Cracking the Code of Age-Related Memory Decline

22 March 2024 1817
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An investigation led by scientists at the University of Texas at Dallas has revealed that the process of age-associated memory decline is linked to intricate modifications in the neural system. This discovery counters prevailing theories and accentuates the necessity for more detailed studies on cognitive aging.

The University of Texas at Dallas Center for Vital Longevity (CVL) team has unearthed that the brain correlates of memory deterioration due to aging involve more intricate factors than previously acknowledged. This could potentially impact strategies for maintaining cognitive wellbeing in the elderly.

Professor Michael Rugg, the Director of CVL and a faculty member of the School of Behavioral and Brain Sciences, is the leading author of this study. It was first featured online on November 30 and later in the January 24 print version of The Journal of Neuroscience. The paper details how multiple mechanisms drive age-related neural dedifferentiation, which is characterized by reduced functional specialization of various brain regions.

The study highlights that as people grow older, even while remaining in good health, the accuracy with which the brain represents different categories of visual information in the visual cortex diminishes. This decline in neural selectivity, or dedifferentiation, corresponds to impaired memory performance.

By employing functional MRI (fMRI), the investigators analyzed the brain activity patterns of the participants as they observed images that were classifiable into broad groups of panoramic scenes and objects. Some of these images were shown more than once, thus enabling researchers to measure brain activity patterns stimulated by image categories as well as individual stimulus items. The participants consisted of healthy, young and old adults — 24 individuals who averaged 22 years and another 24 averaging 69 years.

A paper studying neural dedifferentiation, age, and memory abilities was published in The Journal of Neuroscience by both Ph.D. scholar Sabina Srokova (2022) and Dr. Michael Rugg, the head of the Center for Vital Longevity. The University of Texas at Dallas and the Center for Vital Longevity provided credit for this study.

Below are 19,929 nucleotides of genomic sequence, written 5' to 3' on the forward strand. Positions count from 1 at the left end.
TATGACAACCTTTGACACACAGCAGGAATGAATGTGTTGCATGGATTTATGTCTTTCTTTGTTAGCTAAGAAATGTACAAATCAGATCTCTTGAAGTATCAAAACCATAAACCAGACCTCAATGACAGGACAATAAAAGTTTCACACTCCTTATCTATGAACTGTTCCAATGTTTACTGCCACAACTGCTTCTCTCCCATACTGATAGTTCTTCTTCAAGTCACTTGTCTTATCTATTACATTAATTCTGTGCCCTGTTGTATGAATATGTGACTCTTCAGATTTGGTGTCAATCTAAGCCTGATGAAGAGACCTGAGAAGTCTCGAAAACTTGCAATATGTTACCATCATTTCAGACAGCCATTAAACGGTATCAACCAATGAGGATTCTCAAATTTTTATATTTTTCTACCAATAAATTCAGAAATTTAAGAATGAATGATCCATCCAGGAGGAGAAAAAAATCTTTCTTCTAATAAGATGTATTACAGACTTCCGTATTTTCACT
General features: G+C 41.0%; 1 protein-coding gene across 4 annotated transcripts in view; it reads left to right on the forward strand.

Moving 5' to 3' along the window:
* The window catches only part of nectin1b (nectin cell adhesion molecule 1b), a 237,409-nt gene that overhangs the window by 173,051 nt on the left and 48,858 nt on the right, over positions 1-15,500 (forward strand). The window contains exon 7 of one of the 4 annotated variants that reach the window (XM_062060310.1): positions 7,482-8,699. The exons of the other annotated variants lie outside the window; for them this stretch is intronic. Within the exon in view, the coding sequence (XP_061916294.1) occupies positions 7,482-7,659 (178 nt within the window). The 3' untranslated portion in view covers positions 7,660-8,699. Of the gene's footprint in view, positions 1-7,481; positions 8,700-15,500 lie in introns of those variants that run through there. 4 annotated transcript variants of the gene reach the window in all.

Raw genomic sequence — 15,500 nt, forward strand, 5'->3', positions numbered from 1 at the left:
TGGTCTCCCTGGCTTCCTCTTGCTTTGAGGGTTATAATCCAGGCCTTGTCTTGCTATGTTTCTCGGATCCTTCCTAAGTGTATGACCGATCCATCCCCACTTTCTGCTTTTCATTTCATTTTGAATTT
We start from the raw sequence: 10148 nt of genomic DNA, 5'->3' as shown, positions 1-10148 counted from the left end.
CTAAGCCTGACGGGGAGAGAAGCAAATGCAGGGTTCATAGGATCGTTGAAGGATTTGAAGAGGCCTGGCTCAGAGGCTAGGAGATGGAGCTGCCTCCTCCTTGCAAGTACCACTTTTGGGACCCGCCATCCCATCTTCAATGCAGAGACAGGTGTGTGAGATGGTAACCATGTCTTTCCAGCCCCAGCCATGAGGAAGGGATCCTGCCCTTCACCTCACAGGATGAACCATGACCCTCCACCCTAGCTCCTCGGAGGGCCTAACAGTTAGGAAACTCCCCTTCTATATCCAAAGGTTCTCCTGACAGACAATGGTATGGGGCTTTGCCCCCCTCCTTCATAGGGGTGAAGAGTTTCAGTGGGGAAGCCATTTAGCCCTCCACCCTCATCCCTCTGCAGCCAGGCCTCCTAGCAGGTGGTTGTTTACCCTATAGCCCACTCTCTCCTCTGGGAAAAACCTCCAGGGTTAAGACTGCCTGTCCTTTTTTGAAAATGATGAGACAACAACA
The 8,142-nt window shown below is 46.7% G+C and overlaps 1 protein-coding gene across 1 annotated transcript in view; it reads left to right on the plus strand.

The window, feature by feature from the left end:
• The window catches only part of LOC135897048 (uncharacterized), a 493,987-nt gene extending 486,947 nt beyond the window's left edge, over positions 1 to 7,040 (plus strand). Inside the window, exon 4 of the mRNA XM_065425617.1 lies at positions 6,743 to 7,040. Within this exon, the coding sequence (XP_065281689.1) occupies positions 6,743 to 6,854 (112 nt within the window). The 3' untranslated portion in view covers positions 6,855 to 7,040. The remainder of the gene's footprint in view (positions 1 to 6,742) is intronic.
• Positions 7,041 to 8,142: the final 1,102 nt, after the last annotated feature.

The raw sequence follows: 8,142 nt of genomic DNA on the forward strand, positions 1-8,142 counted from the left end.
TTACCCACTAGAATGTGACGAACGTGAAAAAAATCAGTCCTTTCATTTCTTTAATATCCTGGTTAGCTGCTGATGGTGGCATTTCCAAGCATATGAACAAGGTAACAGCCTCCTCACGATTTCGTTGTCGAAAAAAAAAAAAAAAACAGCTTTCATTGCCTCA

“The older group, as we anticipated, displayed reduced scene selectivity at the category level in comparison with the young group, but not for objects,” commented Rugg. “However, when examining individual items, selectivity for both scenes and objects was decreased in the older group. This implies that the mechanisms causing dedifferentiation at the individual item level differ from those at the category level. Until now, we presumed it was caused by the same mechanism.”

Rugg added, “The concept of age-related neural dedifferentiation is not a one-size-fits-all theory. This holds significant implications for our comprehension of, and research into, age-related variances in neural selectivity.”

The inference, Rugg said, is that an individual’s category-specific neural selectivity does not predict its individual item selectivity.

Rugg, who is also the Distinguished Chair in Behavioral and Brain Sciences, reiterated, “There isn’t a single principle explaining age-related neural dedifferentiation. This is pivotal for our understanding and exploration of age-related differences in neural selectivity, an aspect owing to memory performance. As we move forward, we need to be prudent while generalizing the findings at the category level to the broader changes in the brain occurring with aging.”

Co-author Sabina Srokova, a former student of Professor Rugg who is currently a research associate at the University of Arizona, commented that the findings indicated at least two distinct factors contributing to the decline in selectivity in older adults.

“Category-level selectivity’s underlying neural mechanisms have a robust relation to memory success throughout the adult lifespan,” said Srokova. “But, the factors linking neural selectivity, aging, and memory abilities are still unknown. Having discerned different neural mechanisms related to category and item contexts, it is imperative to further analyze them separately.”

The research team now plans to study the factors leading to age-related reductions in category-level selectivity by simultaneously recording eye movements during fMRI scanning.

For reference, the paper titled, “Dissociative Effects of Age on Neural Differentiation at the Category and Item Levels” was co-authored by Sabina Srokova, Ayse N. Z. Aktas, Joshua D. Koen, and Michael D. Rugg and was published in the Journal of Neuroscience on January 23, 2024.

Among the other contributors to the study were Dr. Joshua D. Koen, formerly a postdoctoral fellow in Rugg’s functional Neuroimaging of Memory laboratory and lab research assistant, Ayse Aktas.

The work was funded by the National Institute on Aging, a component of the National Institutes of Health (R56AG068149 and RF1AG039103), and by the nonprofit organization BvB Dallas.